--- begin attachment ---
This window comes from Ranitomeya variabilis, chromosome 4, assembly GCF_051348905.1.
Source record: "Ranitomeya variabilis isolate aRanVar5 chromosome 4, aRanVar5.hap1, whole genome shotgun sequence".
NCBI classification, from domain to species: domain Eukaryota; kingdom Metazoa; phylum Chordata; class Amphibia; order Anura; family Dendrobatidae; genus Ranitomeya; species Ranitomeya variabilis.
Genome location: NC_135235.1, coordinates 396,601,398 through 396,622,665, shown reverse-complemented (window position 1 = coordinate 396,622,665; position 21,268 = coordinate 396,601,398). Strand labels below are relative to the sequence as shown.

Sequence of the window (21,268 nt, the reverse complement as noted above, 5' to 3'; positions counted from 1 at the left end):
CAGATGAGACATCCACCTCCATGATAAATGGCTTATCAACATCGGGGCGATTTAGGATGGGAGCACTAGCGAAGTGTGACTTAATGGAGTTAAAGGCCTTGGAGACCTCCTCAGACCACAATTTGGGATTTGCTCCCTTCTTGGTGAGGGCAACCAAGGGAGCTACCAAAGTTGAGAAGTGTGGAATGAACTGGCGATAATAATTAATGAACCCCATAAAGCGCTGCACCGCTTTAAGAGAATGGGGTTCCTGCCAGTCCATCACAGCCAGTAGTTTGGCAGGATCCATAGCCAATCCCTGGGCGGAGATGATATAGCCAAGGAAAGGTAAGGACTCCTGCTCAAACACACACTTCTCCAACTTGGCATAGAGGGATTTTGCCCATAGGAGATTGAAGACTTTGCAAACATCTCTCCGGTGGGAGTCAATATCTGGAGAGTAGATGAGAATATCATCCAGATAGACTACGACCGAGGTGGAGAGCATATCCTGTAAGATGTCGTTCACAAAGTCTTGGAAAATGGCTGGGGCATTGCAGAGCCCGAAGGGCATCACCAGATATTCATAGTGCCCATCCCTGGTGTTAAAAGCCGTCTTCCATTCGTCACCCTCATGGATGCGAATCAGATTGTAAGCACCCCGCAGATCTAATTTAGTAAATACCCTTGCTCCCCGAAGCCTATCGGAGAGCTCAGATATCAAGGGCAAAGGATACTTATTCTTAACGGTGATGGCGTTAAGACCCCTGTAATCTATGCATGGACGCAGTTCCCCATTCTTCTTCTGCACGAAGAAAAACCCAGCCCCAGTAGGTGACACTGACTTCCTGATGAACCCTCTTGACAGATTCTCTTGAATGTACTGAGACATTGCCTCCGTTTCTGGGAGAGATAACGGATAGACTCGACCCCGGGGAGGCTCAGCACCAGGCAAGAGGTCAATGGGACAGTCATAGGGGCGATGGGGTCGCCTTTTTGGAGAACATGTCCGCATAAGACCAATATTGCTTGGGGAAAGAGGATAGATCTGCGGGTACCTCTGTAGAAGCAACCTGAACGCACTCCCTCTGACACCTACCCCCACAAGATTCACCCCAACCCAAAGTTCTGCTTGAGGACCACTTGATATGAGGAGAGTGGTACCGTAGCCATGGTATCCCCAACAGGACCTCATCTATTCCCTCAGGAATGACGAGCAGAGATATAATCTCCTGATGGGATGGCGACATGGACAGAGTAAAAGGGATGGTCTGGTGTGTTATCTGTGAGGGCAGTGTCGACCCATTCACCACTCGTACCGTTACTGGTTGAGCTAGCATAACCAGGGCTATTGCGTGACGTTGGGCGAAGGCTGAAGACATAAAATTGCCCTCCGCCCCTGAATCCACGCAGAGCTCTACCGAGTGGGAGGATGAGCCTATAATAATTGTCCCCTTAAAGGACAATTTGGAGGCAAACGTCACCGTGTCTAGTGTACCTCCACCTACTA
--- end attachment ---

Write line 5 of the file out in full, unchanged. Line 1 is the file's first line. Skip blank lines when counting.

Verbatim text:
Sequence of the window (21,268 nt, the reverse complement as noted above, 5' to 3'; positions counted from 1 at the left end):